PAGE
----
07.10.22 Review

Left-right "Anti-colonialism": why India does not support Western sanctions

One of the factors contributing to the low effectiveness of Western sanctions against Russia is the position of developing countries and, especially, the Asian economic giants, China and India. While no one expected China, the leader of the authoritarian world, to sympathize with the West's sanctions policy, India, considered a democratic country and China's main regional rival, could have potentially become a member of the sanctions coalition. However, not only India's long-standing ties with the Soviet Union and Russia but also the right-wing nationalist trend in Indian politics prevented this from happening, experts at The Hague Center for Strategic Studies believe. Indian Prime Minister Narendra Modi, who represents this trend, and Vladimir Putin are similar in their foreign policy platform of "reactive internationalism". As a result, the China-India rivalry appears to be a less important factor than the differences between the new "nationalist" India and the West.

With Western countries constantly increasing sanctions pressure on the Kremlin, China and India are the primary buyers of Russian commodities due to restrictions on their consumption in Europe and partially compensate for Russia's import losses. But if China, from the beginning, acted as Moscow's passive ally and, apparently, was warned by Putin about the upcoming invasion, everyone would perceive India as Asia's largest democracy, and more loyalty could be expected from its position toward the Western coalition.

The fundamental factors determining the Indian government's relations with Russia are well known and have been developing for a long time, the authors of the report "India and the Russian Invasion of Ukraine", published by The Hague Center for Strategic Studies, say. In the 1960s, when Jawaharlal Nehru led India, the USSR and India were united by a left-wing anti-colonial agenda. The Soviet Union recognized India's sovereignty over Kashmir. It provided the country with economic and military aid, which, among other things, was one of the reasons for the deterioration of Soviet-Chinese relations. The USSR supported India's nuclear tests. After its collapse, Russia, which maintained its position as India's largest arms supplier, advocated the country's inclusion in the UN Security Council and the Nuclear Suppliers Group (NSG). Therefore, the India-Soviet and India-Russia partnership is an important and institutionalized element of India's modern statehood and India's global positioning. 

Close military ties between India and Russia persist to this day. In 2014, Putin announced that this partnership would grow through a joint venture system, and shortly before that, Russia and India had jointly developed the BrahMos cruise missile system. According to various estimates, the authors of the report claim that Russia contributes 60 to 85 % of India's military equipment. The high level of Russia's integration into India's defense-industrial complex cannot be overcome in the short term.

However, there is more to it. If, in Soviet times, India was close to the USSR due to its leftist anti-colonial agenda, now it is precisely the opposite. Indian politics in the past decade has been dominated by the right-wing Indian People's Party, while Delhi's anti-colonial ideology is now based on right-wing nationalist rhetoric. The report's authors point to similarities between Indian Prime Minister Narendra Modi's views with Vladimir Putin's foreign policy rhetoric and define their common ideological basis as "reactive internationalism". Reactive internationalism rejects liberal values preferring a world order based on national differences and multipolarity. (The main slogan of the Indian People's Party in the 2014 elections, which brought it a victory, was: "Nationalism is our inspiration. Development and good governance are our goals.)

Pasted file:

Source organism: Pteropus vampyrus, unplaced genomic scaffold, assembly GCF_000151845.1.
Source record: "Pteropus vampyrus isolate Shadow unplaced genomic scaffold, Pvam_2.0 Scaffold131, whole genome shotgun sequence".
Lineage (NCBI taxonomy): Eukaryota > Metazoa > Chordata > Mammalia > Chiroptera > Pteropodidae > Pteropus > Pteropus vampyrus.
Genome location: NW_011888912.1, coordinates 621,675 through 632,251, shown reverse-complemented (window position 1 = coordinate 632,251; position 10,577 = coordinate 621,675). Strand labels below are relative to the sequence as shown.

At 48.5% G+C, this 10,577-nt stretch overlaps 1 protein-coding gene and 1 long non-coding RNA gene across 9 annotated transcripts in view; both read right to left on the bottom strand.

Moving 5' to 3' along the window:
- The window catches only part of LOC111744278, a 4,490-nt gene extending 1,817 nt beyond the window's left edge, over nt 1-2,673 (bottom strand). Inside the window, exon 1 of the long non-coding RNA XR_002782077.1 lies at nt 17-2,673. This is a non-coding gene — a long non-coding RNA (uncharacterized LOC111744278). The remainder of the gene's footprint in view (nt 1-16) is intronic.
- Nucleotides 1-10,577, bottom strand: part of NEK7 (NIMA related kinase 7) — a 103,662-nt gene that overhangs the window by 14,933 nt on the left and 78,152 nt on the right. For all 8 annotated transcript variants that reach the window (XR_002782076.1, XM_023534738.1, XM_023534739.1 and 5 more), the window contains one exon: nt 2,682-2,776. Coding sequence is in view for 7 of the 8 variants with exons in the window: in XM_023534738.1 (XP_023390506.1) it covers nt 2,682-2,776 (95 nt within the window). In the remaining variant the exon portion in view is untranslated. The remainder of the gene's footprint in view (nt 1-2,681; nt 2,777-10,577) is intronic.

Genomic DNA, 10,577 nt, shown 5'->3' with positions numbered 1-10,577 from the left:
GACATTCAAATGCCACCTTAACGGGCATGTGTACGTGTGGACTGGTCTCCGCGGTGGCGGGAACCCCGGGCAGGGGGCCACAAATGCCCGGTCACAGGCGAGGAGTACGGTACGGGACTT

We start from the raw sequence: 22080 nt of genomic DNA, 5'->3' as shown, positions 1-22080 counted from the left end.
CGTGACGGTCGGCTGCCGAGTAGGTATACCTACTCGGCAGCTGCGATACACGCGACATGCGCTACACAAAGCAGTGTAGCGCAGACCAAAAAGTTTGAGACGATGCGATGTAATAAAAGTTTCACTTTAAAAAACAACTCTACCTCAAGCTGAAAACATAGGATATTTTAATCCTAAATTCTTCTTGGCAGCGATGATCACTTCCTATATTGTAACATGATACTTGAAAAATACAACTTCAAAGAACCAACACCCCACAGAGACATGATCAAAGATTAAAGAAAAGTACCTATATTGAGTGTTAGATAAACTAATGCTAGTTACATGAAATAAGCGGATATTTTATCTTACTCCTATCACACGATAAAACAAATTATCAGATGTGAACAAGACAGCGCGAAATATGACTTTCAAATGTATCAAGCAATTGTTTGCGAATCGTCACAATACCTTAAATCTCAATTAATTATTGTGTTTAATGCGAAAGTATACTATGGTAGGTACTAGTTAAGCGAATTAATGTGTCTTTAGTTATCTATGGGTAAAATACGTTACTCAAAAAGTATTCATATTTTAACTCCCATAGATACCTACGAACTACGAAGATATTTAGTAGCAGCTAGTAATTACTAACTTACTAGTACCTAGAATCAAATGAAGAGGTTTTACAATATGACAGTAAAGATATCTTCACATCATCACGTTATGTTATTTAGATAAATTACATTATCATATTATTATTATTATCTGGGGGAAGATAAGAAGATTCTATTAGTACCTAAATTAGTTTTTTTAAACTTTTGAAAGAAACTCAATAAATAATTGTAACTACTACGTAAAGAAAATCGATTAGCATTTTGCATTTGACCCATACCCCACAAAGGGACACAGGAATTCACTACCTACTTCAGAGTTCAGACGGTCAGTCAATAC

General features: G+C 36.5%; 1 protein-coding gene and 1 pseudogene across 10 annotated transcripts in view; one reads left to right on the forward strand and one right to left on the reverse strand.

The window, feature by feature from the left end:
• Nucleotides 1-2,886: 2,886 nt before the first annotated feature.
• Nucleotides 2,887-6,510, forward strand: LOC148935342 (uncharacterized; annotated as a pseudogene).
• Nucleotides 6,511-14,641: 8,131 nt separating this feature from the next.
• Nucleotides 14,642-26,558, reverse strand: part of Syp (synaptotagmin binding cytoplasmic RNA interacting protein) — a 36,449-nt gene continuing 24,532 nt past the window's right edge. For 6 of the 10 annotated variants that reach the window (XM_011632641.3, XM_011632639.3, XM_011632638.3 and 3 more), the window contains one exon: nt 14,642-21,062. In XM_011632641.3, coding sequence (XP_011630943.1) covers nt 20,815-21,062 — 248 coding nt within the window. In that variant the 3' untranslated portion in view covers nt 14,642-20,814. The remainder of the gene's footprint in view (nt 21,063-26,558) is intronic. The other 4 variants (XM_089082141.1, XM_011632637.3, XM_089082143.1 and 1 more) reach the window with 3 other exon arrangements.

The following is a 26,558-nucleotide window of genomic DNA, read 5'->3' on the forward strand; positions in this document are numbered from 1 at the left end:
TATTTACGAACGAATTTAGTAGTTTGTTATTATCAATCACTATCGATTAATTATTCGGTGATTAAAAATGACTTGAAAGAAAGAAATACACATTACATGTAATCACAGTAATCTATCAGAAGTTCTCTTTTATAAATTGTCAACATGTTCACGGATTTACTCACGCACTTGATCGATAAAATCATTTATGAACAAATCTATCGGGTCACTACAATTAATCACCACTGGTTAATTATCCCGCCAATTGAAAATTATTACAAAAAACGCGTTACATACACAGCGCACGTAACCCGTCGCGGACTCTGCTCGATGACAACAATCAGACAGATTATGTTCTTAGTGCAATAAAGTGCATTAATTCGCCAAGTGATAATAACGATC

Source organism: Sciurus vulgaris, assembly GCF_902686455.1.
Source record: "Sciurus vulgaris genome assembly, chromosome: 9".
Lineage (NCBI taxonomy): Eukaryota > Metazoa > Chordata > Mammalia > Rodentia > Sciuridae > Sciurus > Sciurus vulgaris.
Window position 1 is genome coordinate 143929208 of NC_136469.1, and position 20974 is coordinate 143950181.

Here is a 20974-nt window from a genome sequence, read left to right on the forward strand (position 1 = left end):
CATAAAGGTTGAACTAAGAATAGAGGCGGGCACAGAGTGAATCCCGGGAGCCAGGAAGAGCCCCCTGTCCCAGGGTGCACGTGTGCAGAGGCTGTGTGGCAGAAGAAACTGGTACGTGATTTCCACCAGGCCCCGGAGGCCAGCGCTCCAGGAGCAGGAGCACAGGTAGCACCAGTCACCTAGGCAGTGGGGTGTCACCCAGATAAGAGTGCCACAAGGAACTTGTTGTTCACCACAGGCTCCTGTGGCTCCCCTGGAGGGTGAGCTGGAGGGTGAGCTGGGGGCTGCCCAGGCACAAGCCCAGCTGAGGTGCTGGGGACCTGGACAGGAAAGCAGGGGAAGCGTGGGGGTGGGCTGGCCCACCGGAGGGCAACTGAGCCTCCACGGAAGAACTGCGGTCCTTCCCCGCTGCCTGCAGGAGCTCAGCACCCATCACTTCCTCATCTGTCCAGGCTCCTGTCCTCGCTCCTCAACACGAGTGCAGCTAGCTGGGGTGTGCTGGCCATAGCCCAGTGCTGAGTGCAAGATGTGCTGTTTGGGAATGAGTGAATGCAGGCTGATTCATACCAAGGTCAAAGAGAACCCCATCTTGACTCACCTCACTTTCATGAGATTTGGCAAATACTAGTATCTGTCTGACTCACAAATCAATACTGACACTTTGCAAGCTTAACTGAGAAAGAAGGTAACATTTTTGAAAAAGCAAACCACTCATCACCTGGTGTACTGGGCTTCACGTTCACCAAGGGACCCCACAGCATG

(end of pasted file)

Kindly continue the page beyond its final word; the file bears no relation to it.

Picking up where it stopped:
In 2015, Barack Obama declared that the U.S. could become India's closest partner. However, there was neither a severe program nor sufficient political grounds behind this statement. On the contrary, relations between the two countries became more difficult as issues of democracy and human rights in India became more and more acute. Since 2021, Freedom House no longer classifies India as a "free" country and classifies it as "partly free"; in the same year, the V-Dem Institute of Gothenburg University categorized India as an "electoral autocracy" along with countries like Iran, Turkey, Hungary, and Russia.

In addition, Delhi's critical attitude towards Western sanctions is influenced by the fact that in the past, because of nuclear tests, the international community has imposed sanctions on India itself, and Prime Minister Modi was banned from entering the EU, the US, and Britain after the Gujarat pogrom that killed 2,000 people. Indian elites sympathize with Russia, considering it a "victim of NATO expansion," and the Indian military has even held rallies in support of Russia's invasion of Ukraine and calling for India to "return" its own "historical territories.

Paradoxically, neither India's much more democratic political system nor its rivalry with China can overcome the distance that separates India from the West and the nationalist moods within the country. At the same time, the arsenal of Western pressure on India looks very limited.